The Instigator
bsh1
Con (against)
Winning
23 Points
The Contender
fazz
Pro (for)
Losing
4 Points

Deontology

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Post Voting Period
The voting period for this debate has ended.
after 6 votes the winner is...
bsh1
Voting Style: Open Point System: 7 Point
Started: 1/22/2014 Category: Philosophy
Updated: 3 years ago Status: Post Voting Period
Viewed: 2,338 times Debate No: 44450
Debate Rounds (5)
Comments (52)
Votes (6)

 

bsh1

Con

Topic

The Categorical Imperative is not an adequate theory of morality.

Definitions

Adequate - capable of explaining and/or qualifying the basic nature of morality
Theory - proposed explanation or viewpoint whose status is still conjectural
Morality - that which is right, virtuous, or proper; standards of right conduct

The Framework

Pro will use the following interpretation of the Categorical Imperative (also referred to as Duty Theory, Kantian Ethics, or Deontology) to constructs his/her arguments.

The Imperative reads: "act only according to that maxim whereby you can, at the same time, will that it should become a universal law." Below are several core tenets of the Imperative:
  1. - The imperative relies on agents having certain ends; for example, because I want to sate my thirst (end), I drink (action),
  2. - The imperative applies only to rational, autonomous agents; i.e. we must respect rational agents as ends in themselves, but this is not so for non-rational agents,
  3. - Morality is universally valid; i.e. if something is wrong, it is ALWAYS wrong EVERYWHERE,
  4. - Morality cannot be determined via empirical analysis; in other words, the consequences of the action are morally irrelevant,
  5. - Morality can only be determined through a priori reasoning; in other words, there are certain obvious conclusions that can be made about morality based on universally recognized principles of right conduct,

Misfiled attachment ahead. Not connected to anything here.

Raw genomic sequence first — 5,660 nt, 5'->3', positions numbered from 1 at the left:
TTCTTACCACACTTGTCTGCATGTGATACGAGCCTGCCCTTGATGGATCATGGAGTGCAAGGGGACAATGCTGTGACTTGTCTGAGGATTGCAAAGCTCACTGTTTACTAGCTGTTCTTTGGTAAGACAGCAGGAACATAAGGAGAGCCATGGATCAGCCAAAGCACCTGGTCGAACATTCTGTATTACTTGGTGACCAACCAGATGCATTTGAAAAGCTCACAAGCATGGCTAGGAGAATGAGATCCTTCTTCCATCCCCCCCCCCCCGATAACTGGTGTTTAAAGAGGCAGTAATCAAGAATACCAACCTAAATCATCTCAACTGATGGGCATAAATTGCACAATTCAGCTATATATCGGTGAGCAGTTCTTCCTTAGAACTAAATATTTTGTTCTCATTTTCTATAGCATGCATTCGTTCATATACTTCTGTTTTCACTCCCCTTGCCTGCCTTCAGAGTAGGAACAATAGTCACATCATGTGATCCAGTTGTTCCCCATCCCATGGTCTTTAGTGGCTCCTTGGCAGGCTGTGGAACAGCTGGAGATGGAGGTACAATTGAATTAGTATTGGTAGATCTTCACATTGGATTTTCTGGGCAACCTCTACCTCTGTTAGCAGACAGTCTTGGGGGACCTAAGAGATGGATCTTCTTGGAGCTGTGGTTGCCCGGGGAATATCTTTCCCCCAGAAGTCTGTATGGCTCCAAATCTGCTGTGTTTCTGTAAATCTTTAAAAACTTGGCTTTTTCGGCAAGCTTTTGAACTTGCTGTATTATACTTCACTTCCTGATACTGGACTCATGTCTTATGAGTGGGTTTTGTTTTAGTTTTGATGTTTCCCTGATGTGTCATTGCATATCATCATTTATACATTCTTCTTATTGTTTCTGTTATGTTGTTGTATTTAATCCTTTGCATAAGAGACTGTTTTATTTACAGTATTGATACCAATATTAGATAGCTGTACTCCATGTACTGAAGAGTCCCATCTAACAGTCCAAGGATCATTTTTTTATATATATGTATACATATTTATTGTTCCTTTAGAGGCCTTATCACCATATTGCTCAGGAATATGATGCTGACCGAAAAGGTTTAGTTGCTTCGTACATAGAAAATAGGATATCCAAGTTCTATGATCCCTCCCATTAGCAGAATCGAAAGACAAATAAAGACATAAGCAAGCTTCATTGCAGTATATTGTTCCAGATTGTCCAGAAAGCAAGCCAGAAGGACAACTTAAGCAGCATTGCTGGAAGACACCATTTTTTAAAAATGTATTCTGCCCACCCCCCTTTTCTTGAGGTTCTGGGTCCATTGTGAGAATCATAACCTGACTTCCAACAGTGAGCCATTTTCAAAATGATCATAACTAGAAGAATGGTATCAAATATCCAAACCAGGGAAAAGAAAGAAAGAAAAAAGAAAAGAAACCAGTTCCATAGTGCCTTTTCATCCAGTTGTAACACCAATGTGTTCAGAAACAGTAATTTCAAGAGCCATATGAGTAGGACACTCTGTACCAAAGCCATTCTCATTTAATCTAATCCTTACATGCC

6. - Finally, moral laws are absolutes.


Rules

1. No forfeits
2. No reinterpretations of the framework; it must be accepted in its entirety
3. Con does not have to offer an alternative theory of morality; Con must merely show that Deontology fails
4. Pro has the sole BOP
5. Sources may be posted in the text of the debate or in the comments; both are acceptable--however, arguments may not be made in the comments
6. Violation of these rules, or any aspect of the R1 set-up, constitutes a 7-point loss

Structure

R1: Pro must present his arguments in round one
R2: Arguments
R3: Arguments
R4: Arguments
R5: Pro may not post arguments in round five

Thanks...
in advance to whomever accepts! I look forward to a neat debate.
fazz

Pro

Thank you! I will allow you the chance to argue first..

But I will point out one foxpass ;)

You say: [b]reinterpretations of the framework are not allowed[/b].

I will allow this statement above. However, when Kant allows us to [color=red]act[/color] he is telling me that I have leeway.

After all, I would not insult my contender by interpreting that which cannot be re-interpreted. Conversely, I would not expect to be asked to act beyond and opposingly to my own volition.